Introduction to Microwindows Programming, Part 3
Nowadays, it seems that when I've got an idea for a new program I want to write for Linux, if I search the Net, someone's already published an open-source version of it. Such was the case recently when I thought it'd really be fun to have a graphical solitaire game for Microwindows. Entering Solitaire+Linux into the search engine gave me quite a few different implementations of Klondike, as well as an old favorite, FreeCell. Most of them were written for the X Windows System environment to be played on the Linux desktop. I figured that if I could find a well-written program based only on Xlib, it would be pretty straightforward to port it to the Nano-X API of Microwindows. And what do you know--third from the top of the list appeared xfreecell, a small, well-written freecell implementation based on Xlib. Porting xfreecell to Nano-X and going over the similarities and differences between the Xlib API and Nano-X API will be the subject of this month's column. The freecell source code is available at ftp://microwindows.org/pub/microwindows/nxfreecell-0.1.tar.gz.
Of course, there are quite a few concerns that need to be thought about when considering bringing a program built for the desktop over to an embedded environment. The program's overall structure, suitability for touch-screen rather than mouse input, size, graphical widget set used and external libraries required are some of the first things to look at. Most graphical programs written for X are either based on the low-level client graphics library, Xlib, or written on top of a much larger graphical applications toolkit like GTK+, Qt or FLTK. For the utmost smallest size, writing directly to the graphical windowing system's library will usually produce the smallest and quickest code, although there are tradeoffs. The low-level client libraries are exactly that--low level. Programs gain access directly to the drawing primitives that the windowing system provides. These include support for creating windows, drawing points, lines, polygons and filling areas. The windowing system handles drawings clipped to a given window and manages the window stacking view for the user. However, neither X nor Nano-X support the prebuilt, low-level widgets, like edit boxes and pushbuttons, that many desktop programs require. All of these have to be built on top of the low-level library, or a higher level applications toolkit must be used.
Xfreecell uses only low-level Xlib calls for all its drawing functions. The images for the playing cards are all specified as monochrome bitmaps in X11 format. These can be converted to Nano-X format with little effort. Xfreecell has a few dialog boxes and data input controls, but these are written directly on top of Xlib. The remaining portions of xfreecell handles event input, which is handled similarly between X and Nano-X.
Graphical windowing environments usually differ in their basic approach to how an application must be structured to work with the windowing environment. The design of Nano-X very closely follows the windowing and graphics drawing abstractions put forth by X. Although the Nano-X API isn't a reimplementation of X, most parameters for drawing functions have the same meanings. This approach was designed for a reason: if the API were exactly the same, then a reimplementation of X wouldn't likely be much smaller because most of the X server's code is there for a reason. In addition, folks are already working on making X smaller. The Nano-X implementation uses the same window and graphics abstractions as X but redesigns certain areas that are overly complex in X, like the color model, color maps and visuals. The result is a system that has many of the same capabilities as X and uses the same programming approach but is a lot less complex and quite a bit smaller.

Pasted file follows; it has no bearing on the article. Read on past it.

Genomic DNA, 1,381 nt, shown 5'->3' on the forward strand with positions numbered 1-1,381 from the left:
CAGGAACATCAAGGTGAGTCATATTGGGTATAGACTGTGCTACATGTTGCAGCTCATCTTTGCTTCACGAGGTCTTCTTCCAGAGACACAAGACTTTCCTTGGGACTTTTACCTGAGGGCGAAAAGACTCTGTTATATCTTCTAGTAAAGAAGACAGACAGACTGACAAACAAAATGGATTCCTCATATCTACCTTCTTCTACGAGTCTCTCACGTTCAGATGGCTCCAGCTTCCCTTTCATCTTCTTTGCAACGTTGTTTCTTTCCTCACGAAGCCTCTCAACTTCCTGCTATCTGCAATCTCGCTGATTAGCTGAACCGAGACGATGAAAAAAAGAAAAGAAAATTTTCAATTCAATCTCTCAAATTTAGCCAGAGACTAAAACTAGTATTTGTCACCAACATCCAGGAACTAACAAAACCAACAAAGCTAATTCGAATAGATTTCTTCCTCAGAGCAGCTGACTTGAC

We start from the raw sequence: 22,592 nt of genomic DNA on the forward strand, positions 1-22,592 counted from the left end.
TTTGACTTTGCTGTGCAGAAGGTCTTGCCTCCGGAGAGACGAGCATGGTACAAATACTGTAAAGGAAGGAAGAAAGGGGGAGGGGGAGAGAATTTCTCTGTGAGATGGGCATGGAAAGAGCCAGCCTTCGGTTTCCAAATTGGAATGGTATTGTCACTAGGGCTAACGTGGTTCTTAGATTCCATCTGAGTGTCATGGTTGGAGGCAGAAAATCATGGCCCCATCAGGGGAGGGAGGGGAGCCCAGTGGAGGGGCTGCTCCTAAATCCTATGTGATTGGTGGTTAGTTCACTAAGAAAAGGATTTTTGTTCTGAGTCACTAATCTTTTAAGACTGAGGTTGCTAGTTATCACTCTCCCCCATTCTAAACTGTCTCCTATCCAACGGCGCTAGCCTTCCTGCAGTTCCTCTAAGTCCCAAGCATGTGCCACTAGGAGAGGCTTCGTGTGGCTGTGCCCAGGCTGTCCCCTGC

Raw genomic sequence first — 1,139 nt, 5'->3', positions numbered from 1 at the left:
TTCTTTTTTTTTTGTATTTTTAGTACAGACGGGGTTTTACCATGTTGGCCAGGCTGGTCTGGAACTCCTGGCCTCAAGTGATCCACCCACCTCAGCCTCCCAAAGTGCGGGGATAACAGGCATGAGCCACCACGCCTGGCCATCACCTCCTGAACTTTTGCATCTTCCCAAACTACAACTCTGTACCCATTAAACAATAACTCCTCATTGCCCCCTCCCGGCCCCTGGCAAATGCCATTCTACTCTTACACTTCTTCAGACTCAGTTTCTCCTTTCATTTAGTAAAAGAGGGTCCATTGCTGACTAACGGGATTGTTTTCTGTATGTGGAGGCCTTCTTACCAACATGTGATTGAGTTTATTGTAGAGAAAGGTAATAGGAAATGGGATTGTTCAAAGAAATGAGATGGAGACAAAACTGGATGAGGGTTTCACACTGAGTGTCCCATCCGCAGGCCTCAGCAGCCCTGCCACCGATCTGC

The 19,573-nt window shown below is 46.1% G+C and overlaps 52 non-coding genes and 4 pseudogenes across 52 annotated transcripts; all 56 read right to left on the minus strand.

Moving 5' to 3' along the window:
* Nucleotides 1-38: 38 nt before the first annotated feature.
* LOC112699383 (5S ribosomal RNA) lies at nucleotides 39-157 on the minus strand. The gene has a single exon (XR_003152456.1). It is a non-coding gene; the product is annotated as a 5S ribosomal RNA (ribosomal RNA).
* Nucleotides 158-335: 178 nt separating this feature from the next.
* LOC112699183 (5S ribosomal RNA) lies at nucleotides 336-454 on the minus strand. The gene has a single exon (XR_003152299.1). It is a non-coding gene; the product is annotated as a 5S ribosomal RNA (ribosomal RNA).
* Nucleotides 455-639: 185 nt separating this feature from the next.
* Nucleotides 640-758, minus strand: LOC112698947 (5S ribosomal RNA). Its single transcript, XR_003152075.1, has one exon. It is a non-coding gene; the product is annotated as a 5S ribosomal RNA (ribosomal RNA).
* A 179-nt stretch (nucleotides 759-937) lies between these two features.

In porting xfreecell, I decided that I would try leaving as much of xfreecell unmodified as possible, rather than changing the names of each drawing function, for instance. The result was the creation of the XtoNX.h header file, a set of C macros that greatly speed the process of porting a program from X to Nano-X. I'll go through each of the major sections of the header file as I explain the issues I found when porting xfreecell.
The first step was to produce a set of typedefs for making the X window, pixmap, region and other IDs compatible with Nano-X. With these declarations, various structures and data types used by X are made compatible without further modification, since windows, pixmaps, graphics contexts, regions and cursors are already abstractly compatible:
typedef GR_WINDOW_ID Window; typedef GR_WINDOW_ID Pixmap; typedef GR_GC_ID GC; typedef GR_FONT_ID Font; typedef GR_CURSOR_ID Cursor; typedef GR_REGION_ID Region; typedef GR_POINT XPoint; typedef GR_RECT XRectangle; typedef unsigned long Time;
In order to ease porting, event and font structure typedefs were also created, although their member names aren't completely compatible. In this way, the compiler will accept the variable declarations and will later flag errors when member names are referenced incompatibly:
typedef GR_EVENT XEvent; typedef GR_FONT_INFO XFontStruct;The next set of statements deals with the Display structure, which is allocated on the client side upon activating a connection with the server. Creating this structure for Nano-X allows us to use many of the X Display macros for accessing various connection and display characteristics (see Listing 1).
Event handling is also very similar between the two graphical windowing environments, although the structure member names can't always be made compatible. Because of this, certain portions of the event handling code will have to be changed when porting to Nano-X. However, most of the events themselves are very similar, so we can add macros that define the correlation between similar events (see Listing 2).
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